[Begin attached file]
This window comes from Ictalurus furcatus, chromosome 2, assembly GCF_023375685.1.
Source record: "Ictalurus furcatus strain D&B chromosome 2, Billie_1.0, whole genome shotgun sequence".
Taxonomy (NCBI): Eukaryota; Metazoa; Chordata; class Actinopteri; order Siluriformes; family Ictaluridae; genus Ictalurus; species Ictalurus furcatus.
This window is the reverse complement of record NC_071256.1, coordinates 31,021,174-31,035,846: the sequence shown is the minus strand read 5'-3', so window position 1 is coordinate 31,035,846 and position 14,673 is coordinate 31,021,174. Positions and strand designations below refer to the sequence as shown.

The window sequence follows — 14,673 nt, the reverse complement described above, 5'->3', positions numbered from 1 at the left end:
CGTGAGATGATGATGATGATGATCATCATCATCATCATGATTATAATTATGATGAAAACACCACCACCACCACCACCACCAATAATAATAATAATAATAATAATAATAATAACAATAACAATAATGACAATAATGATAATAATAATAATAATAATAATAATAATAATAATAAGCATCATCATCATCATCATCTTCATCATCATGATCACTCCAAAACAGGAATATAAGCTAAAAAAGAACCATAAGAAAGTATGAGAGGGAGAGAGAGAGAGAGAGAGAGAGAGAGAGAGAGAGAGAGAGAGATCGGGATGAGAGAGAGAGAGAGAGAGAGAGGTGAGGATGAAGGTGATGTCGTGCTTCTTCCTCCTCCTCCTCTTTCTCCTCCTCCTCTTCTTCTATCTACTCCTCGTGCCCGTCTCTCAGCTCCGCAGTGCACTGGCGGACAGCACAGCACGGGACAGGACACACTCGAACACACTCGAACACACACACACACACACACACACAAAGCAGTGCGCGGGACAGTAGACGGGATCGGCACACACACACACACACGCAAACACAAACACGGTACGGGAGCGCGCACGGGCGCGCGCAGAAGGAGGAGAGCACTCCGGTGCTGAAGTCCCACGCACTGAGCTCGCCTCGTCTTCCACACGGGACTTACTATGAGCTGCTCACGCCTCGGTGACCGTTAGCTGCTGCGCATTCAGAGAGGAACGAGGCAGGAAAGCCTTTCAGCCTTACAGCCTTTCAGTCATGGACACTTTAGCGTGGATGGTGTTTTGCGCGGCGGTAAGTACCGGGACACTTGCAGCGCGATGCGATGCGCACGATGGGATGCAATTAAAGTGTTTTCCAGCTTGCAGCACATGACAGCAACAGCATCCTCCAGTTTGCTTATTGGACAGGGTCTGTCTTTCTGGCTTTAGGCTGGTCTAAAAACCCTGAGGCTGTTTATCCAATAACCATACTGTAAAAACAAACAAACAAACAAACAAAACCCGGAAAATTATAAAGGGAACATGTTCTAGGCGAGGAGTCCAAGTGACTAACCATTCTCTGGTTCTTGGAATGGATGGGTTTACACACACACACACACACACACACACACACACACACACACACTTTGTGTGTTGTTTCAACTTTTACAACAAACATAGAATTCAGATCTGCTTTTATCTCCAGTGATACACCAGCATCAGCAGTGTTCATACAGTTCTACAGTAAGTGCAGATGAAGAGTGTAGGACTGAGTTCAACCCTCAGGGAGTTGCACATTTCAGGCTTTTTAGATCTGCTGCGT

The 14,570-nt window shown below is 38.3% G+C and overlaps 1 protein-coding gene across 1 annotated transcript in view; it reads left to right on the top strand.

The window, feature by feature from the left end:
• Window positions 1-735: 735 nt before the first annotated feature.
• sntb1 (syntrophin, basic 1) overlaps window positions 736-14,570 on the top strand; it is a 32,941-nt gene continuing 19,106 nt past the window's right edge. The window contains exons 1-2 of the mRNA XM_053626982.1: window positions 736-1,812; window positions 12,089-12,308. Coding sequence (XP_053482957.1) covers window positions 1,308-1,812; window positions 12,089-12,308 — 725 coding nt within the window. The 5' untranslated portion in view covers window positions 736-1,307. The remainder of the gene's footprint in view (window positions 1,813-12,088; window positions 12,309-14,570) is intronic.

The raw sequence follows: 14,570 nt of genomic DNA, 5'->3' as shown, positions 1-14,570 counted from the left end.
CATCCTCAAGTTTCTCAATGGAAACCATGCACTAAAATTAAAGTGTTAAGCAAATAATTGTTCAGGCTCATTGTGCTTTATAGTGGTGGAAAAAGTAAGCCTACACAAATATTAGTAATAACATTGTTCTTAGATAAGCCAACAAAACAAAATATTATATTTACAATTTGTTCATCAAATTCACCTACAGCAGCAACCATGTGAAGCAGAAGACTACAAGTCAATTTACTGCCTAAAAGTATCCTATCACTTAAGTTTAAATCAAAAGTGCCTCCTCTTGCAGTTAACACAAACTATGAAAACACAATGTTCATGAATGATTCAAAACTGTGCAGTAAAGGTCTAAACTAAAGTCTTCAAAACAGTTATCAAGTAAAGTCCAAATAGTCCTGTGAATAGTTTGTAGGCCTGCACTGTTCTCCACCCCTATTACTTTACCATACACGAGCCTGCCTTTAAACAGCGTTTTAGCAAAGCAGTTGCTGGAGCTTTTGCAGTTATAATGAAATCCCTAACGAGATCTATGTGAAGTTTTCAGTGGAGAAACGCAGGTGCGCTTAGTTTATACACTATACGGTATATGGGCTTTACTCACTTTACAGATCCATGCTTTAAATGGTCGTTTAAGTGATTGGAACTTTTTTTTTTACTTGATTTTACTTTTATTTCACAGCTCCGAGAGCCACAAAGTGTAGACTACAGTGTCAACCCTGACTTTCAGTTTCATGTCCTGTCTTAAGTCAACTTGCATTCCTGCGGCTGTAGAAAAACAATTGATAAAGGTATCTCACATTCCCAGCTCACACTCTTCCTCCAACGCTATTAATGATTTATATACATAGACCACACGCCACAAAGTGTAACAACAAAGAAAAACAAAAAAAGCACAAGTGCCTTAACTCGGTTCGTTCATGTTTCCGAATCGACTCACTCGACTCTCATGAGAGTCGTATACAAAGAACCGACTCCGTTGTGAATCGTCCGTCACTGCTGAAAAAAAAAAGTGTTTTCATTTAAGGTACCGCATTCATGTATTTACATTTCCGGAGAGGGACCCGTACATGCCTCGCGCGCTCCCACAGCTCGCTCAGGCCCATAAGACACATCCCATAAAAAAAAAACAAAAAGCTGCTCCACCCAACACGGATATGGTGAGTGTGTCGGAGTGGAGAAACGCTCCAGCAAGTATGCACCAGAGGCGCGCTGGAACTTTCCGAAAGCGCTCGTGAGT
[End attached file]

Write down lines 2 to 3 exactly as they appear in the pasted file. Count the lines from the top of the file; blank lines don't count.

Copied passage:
Source record: "Ictalurus furcatus strain D&B chromosome 2, Billie_1.0, whole genome shotgun sequence".
Taxonomy (NCBI): Eukaryota; Metazoa; Chordata; class Actinopteri; order Siluriformes; family Ictaluridae; genus Ictalurus; species Ictalurus furcatus.